The Kinabatangan floodplain of Sabah, Malaysian Borneo is a biodiversity hotspot, harbouring a remarkable diversity and abundance of wildlife, such as the Bornean orang-utan, Bornean elephant, clouded leopard, as well as a wide array of birdlife.
Following intense exploitation, the forest ecosystem is highly degraded and fragmented, with the lower Kinabatangan floodplain area encompassing around 100,000 hectares of forests, half being protected, and more than half a million hectares of extensive oil palm plantations and man-made landscapes. The future of many of Borneo’s threatened and wide-ranging animals largely depends on how non-protected agricultural lands are managed in conjunction with existing and recovering forest fragments.
Chester Zoo partners HUTAN have been working in this area since 1998 but this particular project started in 2018 via an agreement with Sabah Wildlife Department. An area of 110 acres (44.5ha) was contributed by Genting Plantations Bhd (GENP) to establish critical wildlife corridors to provide larger, better-connected, habitat that can sustain viable, healthy, wildlife populations. Funded by Co-op, a Chester Zoo corporate partner, the project combines scientifically designed monitoring and evaluation to provide credible evidence-based recommendations for future planning and management of mixed forest-agricultural landscapes where palm oil production can co-exist with the promotion and protection of biodiversity.
Since 2019, 80% of the wildlife corridor has now been planted with 35 native tree species, and is expected to be finalised in 2023. Through fixed monitoring surveys and acoustic monitoring, we have identified a total of 185 vertebrate species so far in our 30 sampling plots. The relative importance of these species has also been assessed, with 15% (29) of the total species found being endangered and listed in the IUCN Red list as Critically Endangered (2), Endangered (11), and Vulnerable (16). The two Critically Endangered species detected at the reforestation site were the Bornean orangutan and the Sunda pangolin. Of significance was the presence of one the World’s smallest and little known land mammals; we obtained the very first record of the Bornean pygmy shrew (genus Suncus) in Kinabatangan. Results show that forest-dependant species are starting to be found in the corridor, with monitoring work continuing to assess species composition.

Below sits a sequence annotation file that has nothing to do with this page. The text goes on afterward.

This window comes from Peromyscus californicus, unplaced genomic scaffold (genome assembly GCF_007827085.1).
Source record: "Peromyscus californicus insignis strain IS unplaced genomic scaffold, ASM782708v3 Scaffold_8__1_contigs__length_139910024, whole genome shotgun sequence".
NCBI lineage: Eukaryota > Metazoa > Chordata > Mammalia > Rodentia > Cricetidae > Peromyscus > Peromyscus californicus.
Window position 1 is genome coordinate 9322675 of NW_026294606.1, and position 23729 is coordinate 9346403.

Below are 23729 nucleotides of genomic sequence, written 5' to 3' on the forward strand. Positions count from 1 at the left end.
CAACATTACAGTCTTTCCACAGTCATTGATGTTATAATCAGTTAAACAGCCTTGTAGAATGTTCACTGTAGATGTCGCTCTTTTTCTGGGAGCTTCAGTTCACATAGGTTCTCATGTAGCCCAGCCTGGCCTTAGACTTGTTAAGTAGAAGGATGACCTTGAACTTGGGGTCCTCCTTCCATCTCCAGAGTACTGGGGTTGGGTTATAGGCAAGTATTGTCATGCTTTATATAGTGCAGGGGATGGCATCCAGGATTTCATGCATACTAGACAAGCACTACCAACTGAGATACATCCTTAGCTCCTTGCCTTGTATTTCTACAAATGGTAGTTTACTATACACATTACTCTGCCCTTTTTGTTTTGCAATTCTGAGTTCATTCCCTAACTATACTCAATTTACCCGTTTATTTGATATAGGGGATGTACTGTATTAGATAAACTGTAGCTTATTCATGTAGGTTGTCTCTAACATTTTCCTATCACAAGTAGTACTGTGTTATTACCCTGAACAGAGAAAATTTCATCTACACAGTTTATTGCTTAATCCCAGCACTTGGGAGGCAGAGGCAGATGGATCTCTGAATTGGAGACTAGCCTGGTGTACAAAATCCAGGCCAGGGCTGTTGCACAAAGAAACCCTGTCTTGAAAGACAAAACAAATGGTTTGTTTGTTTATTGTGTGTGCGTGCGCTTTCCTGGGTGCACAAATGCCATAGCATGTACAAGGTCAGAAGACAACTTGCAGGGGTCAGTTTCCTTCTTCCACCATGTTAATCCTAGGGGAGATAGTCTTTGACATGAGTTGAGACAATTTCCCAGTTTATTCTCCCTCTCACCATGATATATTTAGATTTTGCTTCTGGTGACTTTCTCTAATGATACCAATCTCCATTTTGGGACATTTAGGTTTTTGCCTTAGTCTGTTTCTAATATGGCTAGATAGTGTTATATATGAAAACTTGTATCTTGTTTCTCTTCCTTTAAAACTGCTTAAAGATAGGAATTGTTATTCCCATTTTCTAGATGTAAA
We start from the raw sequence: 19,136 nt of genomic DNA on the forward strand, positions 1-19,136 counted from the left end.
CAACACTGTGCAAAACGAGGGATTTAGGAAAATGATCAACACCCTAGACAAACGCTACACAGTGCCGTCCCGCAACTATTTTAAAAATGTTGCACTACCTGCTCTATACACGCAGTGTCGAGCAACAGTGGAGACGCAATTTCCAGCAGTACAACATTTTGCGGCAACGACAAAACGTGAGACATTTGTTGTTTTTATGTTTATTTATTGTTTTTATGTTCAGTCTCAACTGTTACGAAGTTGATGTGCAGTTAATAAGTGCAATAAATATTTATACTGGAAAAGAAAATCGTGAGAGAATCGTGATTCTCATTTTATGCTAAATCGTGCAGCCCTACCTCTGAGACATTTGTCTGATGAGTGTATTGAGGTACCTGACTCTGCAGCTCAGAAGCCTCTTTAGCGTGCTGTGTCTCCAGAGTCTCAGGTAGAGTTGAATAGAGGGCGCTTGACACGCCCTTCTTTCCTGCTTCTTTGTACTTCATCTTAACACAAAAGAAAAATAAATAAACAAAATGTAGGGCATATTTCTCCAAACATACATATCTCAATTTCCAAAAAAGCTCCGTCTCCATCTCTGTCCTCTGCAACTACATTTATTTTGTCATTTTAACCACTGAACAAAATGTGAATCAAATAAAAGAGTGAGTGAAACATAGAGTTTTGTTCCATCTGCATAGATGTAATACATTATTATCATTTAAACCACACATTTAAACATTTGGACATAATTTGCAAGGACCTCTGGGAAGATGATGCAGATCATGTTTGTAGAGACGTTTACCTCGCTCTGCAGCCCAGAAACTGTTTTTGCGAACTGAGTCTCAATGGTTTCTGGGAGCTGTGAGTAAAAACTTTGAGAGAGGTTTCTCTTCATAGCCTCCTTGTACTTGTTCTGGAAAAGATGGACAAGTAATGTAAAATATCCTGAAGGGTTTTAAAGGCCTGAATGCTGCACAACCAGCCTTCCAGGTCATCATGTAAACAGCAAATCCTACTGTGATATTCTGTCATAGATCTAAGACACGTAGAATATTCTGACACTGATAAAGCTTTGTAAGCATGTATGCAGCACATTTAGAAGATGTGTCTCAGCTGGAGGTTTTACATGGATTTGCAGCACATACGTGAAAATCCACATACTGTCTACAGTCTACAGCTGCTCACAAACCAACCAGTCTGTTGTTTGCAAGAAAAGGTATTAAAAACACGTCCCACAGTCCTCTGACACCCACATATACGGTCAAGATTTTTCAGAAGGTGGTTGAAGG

The project has successfully secured the replanting of the wildlife corridor and has significantly contributed to the scientific knowledge based guiding successful forest corridor restoration in plantations. Robust biodiversity survey techniques have evidenced successful species recolonisation, and training including best practise guidelines are being prepared.
This project has brought together stakeholders from various sectors but all within the conservation and oil palm niche. Through these partnerships, both the three on the ground partners and the two in the UK, we have been able to create and fund a project which is not only investing in biodiversity and reforestation, but also investing in people and their socio-economic development. Whilst this project focuses on one wildlife corridor within a fragmented landscape, the long term goal is for this project to be replicated, and the lessons learnt from monitoring projects will help to guide future reforestation initiatives to ensure the best result for biodiversity, both in Kinabatangan and also in the wider conservation landscape.
This project won a Gold in the 2023 BIAZA Awards Field Conservation Category